He is not a mere mortal like me, that I might answer him,
   That we might confront each other in court.
If only there were someone to mediate between us,
   Someone to lay his hand on us both,
Someone to remove Gods rod from me,
   So that his terror would frighten me no more.
Then I would speak up without fear of him,
   But as it now stands with me, I cannot.
(Job 9:32-35)

Do You See What I See?

Poor Job. The man has no context. He has absolutely no clue that he is being presented by God himself as a cosmic object lesson to the very devil of hell (Job 1:8, 2:3). He is unable to see the Cosmic perspective through his suffering. All Job knows is that his animals are gone. That his possessions are stolen. That his servants are murdered. And that his children are killed when a house collapses on them all.

And that his friends are really bad counselors.

And yet for all the spiritual “help” his friends try to offer, Job is a much better theologian than any of them. In chapter 9, Job deftly (and accurately) identifies the impossible conundrum he’s in. Though he feels he’s done nothing to deserve the calamity that had befallen him, he lacks the means to broadcast his complaint. Job desires an audience with the Lord, but how can a mere mortal confront the Infinite One? Job is just a man after all, and he’s dealing with the Almighty God.

The Ultimate Problem

Now while Job’s situation is admittedly unique, each of us ought to relate to the basic problem he faced: God, whether I desire him or not, is impossibly distant and un-relatable to me. God is creator; I am a creature. God is infinite and eternal; I am limited by time and space. God is holy (or thrice holy to be more accurate); I am depraved. What hope could I ever have of speaking to God, much less raising any kind of objection to him?

The idea of going to court with God (Job 9:32) is of course preposterous. How can you bring a lawsuit against a judge, when that judge himself is the one presiding over the trial? Since God and Job are not equals, a fair hearing is impossible. Job can’t go it alone, and he knows it.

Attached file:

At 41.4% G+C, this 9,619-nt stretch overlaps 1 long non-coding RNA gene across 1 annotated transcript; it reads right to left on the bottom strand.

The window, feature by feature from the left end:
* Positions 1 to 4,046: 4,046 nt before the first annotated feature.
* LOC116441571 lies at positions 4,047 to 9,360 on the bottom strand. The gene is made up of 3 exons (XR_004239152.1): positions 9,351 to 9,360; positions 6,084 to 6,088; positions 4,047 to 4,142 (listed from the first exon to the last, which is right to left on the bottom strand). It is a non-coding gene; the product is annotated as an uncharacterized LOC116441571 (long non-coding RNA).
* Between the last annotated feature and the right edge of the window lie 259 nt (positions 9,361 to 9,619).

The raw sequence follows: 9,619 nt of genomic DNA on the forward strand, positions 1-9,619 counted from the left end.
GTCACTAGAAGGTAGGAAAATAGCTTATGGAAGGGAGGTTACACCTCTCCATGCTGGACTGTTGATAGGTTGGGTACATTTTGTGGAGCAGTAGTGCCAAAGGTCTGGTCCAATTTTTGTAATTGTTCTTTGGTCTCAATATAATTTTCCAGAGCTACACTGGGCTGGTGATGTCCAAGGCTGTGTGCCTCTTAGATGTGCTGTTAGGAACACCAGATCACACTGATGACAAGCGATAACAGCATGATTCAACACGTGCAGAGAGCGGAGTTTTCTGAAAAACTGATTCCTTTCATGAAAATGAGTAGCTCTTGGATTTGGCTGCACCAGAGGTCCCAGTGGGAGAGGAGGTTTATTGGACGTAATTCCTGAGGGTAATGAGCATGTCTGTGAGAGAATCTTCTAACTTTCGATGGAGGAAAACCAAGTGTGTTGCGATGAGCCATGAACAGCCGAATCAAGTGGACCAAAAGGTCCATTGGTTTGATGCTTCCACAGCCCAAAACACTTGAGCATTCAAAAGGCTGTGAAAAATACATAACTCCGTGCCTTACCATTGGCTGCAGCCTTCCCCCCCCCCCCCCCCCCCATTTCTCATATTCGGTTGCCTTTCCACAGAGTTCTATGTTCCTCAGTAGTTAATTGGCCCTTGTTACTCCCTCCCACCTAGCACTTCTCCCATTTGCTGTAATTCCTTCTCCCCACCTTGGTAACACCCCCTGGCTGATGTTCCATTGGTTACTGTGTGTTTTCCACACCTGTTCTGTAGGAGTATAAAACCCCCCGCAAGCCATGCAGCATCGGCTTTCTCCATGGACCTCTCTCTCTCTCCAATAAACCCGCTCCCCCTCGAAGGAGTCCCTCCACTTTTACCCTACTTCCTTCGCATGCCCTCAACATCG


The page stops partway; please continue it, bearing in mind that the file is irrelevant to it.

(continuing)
He needs a mediator.

Someone to Lay His Hand on Us Both

This one little phrase from Job, “If only there were someone to mediate between us; to lay his hand on us both” echoes throughout the Old Testament story. Regardless of where we place Job chronologically in redemptive history, he wasn’t the first person to have this problem, nor would he be the last. Going all the way back to Adam, and moving forward – what else is the Old Testament, other than one long story of failures to reconcile God and mankind?

Many attempts are made, to be sure. But whether it’s the judges, the priests, the prophets, or even Moses himself, all proposed arbiters between Creator and creation come up woefully short. For who could ever truly have one hand on man, and one hand on God simultaneously?

Job’s lament clearly reveals the dreadful truth; that successful reconciliation between man and God would require the mediator to be both God and man… at the same time.

 Hail the Incarnate Deity

 Veiled in flesh the Godhead see;
Hail the incarnate Deity
Pleased as man with men to dwell,
Jesus our Emmanuel.

 But there’s good news, and we celebrate it each December! Charles Wesley’s Christmas hymn, Hark! the herald angels sing is ubiquitous in its reach. Not only is it precious to God’s church, but even today, it still resonates with the unchurched larger western culture (due in no small part, I surmise, to its appearance in A Charlie Brown Christmas, and a Pentatonix Christmas album).